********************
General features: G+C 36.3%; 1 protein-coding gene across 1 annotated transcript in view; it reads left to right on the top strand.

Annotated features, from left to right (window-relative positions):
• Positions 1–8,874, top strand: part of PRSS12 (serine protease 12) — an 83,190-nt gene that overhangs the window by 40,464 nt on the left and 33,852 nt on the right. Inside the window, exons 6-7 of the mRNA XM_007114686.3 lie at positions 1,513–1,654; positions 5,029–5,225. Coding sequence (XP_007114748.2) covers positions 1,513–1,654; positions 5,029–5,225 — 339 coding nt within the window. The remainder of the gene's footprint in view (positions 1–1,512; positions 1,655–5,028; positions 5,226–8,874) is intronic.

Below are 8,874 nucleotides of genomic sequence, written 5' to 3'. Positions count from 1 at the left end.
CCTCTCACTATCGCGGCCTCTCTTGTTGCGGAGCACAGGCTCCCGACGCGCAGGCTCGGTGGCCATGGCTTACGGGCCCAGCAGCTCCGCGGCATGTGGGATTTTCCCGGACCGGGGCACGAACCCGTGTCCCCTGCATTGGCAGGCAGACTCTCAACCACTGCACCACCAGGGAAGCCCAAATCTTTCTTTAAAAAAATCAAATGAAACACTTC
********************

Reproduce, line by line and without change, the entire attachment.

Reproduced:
General features: G+C 36.3%; 1 protein-coding gene across 1 annotated transcript in view; it reads left to right on the top strand.

Annotated features, from left to right (window-relative positions):
• Positions 1–8,874, top strand: part of PRSS12 (serine protease 12) — an 83,190-nt gene that overhangs the window by 40,464 nt on the left and 33,852 nt on the right. Inside the window, exons 6-7 of the mRNA XM_007114686.3 lie at positions 1,513–1,654; positions 5,029–5,225. Coding sequence (XP_007114748.2) covers positions 1,513–1,654; positions 5,029–5,225 — 339 coding nt within the window. The remainder of the gene's footprint in view (positions 1–1,512; positions 1,655–5,028; positions 5,226–8,874) is intronic.

Below are 8,874 nucleotides of genomic sequence, written 5' to 3'. Positions count from 1 at the left end.
CCTCTCACTATCGCGGCCTCTCTTGTTGCGGAGCACAGGCTCCCGACGCGCAGGCTCGGTGGCCATGGCTTACGGGCCCAGCAGCTCCGCGGCATGTGGGATTTTCCCGGACCGGGGCACGAACCCGTGTCCCCTGCATTGGCAGGCAGACTCTCAACCACTGCACCACCAGGGAAGCCCAAATCTTTCTTTAAAAAAATCAAATGAAACACTTC